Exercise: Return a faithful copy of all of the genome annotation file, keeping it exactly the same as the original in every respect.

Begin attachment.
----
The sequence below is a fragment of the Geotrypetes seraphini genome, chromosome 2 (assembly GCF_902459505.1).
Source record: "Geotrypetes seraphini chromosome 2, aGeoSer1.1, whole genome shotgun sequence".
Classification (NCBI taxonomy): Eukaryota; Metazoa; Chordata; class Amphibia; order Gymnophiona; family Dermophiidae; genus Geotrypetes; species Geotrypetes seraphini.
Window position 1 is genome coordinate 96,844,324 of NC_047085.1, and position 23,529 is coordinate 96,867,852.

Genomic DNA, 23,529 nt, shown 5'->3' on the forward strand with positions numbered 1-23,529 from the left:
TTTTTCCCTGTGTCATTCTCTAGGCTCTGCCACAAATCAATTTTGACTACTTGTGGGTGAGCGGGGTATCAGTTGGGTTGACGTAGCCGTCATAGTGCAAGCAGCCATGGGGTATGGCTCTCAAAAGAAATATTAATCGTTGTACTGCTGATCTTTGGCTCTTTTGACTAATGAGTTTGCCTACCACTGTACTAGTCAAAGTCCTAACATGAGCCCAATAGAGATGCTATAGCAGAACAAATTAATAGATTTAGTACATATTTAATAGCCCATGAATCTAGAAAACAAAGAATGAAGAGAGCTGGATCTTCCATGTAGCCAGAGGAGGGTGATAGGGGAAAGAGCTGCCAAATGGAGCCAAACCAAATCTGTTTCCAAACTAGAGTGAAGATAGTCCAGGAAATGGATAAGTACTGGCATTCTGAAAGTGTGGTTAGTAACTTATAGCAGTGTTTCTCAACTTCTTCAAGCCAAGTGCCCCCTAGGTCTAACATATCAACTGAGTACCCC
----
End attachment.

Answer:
The sequence below is a fragment of the Geotrypetes seraphini genome, chromosome 2 (assembly GCF_902459505.1).
Source record: "Geotrypetes seraphini chromosome 2, aGeoSer1.1, whole genome shotgun sequence".
Classification (NCBI taxonomy): Eukaryota; Metazoa; Chordata; class Amphibia; order Gymnophiona; family Dermophiidae; genus Geotrypetes; species Geotrypetes seraphini.
Window position 1 is genome coordinate 96,844,324 of NC_047085.1, and position 23,529 is coordinate 96,867,852.

Genomic DNA, 23,529 nt, shown 5'->3' on the forward strand with positions numbered 1-23,529 from the left:
TTTTTCCCTGTGTCATTCTCTAGGCTCTGCCACAAATCAATTTTGACTACTTGTGGGTGAGCGGGGTATCAGTTGGGTTGACGTAGCCGTCATAGTGCAAGCAGCCATGGGGTATGGCTCTCAAAAGAAATATTAATCGTTGTACTGCTGATCTTTGGCTCTTTTGACTAATGAGTTTGCCTACCACTGTACTAGTCAAAGTCCTAACATGAGCCCAATAGAGATGCTATAGCAGAACAAATTAATAGATTTAGTACATATTTAATAGCCCATGAATCTAGAAAACAAAGAATGAAGAGAGCTGGATCTTCCATGTAGCCAGAGGAGGGTGATAGGGGAAAGAGCTGCCAAATGGAGCCAAACCAAATCTGTTTCCAAACTAGAGTGAAGATAGTCCAGGAAATGGATAAGTACTGGCATTCTGAAAGTGTGGTTAGTAACTTATAGCAGTGTTTCTCAACTTCTTCAAGCCAAGTGCCCCCTAGGTCTAACATATCAACTGAGTACCCC